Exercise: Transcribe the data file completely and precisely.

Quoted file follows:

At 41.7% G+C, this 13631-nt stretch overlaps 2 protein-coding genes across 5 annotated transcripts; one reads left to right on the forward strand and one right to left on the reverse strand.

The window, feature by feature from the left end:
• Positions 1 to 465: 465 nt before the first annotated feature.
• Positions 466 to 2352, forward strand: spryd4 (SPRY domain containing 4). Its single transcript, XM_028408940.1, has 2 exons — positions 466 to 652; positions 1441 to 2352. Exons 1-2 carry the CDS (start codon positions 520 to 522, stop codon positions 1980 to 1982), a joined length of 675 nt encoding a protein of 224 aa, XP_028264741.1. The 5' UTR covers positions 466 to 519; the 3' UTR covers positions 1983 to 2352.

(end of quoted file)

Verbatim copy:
At 41.7% G+C, this 13631-nt stretch overlaps 2 protein-coding genes across 5 annotated transcripts; one reads left to right on the forward strand and one right to left on the reverse strand.

The window, feature by feature from the left end:
• Positions 1 to 465: 465 nt before the first annotated feature.
• Positions 466 to 2352, forward strand: spryd4 (SPRY domain containing 4). Its single transcript, XM_028408940.1, has 2 exons — positions 466 to 652; positions 1441 to 2352. Exons 1-2 carry the CDS (start codon positions 520 to 522, stop codon positions 1980 to 1982), a joined length of 675 nt encoding a protein of 224 aa, XP_028264741.1. The 5' UTR covers positions 466 to 519; the 3' UTR covers positions 1983 to 2352.